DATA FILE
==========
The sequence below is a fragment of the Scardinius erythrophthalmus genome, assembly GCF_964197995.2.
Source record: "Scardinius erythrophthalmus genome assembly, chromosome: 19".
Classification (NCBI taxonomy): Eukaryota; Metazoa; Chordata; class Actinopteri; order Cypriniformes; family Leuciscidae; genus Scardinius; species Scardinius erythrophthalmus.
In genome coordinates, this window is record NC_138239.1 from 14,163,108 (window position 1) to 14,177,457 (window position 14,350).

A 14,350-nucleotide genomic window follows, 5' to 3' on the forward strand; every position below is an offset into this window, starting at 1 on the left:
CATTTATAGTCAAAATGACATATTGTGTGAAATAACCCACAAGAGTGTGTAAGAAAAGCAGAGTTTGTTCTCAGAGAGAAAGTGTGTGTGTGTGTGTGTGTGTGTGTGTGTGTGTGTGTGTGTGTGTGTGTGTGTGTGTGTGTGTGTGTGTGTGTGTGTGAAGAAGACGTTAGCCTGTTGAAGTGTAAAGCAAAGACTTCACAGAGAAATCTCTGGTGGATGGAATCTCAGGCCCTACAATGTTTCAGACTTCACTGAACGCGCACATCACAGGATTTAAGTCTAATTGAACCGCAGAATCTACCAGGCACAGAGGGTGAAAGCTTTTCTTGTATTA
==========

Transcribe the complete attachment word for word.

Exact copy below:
The sequence below is a fragment of the Scardinius erythrophthalmus genome, assembly GCF_964197995.2.
Source record: "Scardinius erythrophthalmus genome assembly, chromosome: 19".
Classification (NCBI taxonomy): Eukaryota; Metazoa; Chordata; class Actinopteri; order Cypriniformes; family Leuciscidae; genus Scardinius; species Scardinius erythrophthalmus.
In genome coordinates, this window is record NC_138239.1 from 14,163,108 (window position 1) to 14,177,457 (window position 14,350).

A 14,350-nucleotide genomic window follows, 5' to 3' on the forward strand; every position below is an offset into this window, starting at 1 on the left:
CATTTATAGTCAAAATGACATATTGTGTGAAATAACCCACAAGAGTGTGTAAGAAAAGCAGAGTTTGTTCTCAGAGAGAAAGTGTGTGTGTGTGTGTGTGTGTGTGTGTGTGTGTGTGTGTGTGTGTGTGTGTGTGTGTGTGTGTGTGTGTGTGTGTGTGAAGAAGACGTTAGCCTGTTGAAGTGTAAAGCAAAGACTTCACAGAGAAATCTCTGGTGGATGGAATCTCAGGCCCTACAATGTTTCAGACTTCACTGAACGCGCACATCACAGGATTTAAGTCTAATTGAACCGCAGAATCTACCAGGCACAGAGGGTGAAAGCTTTTCTTGTATTA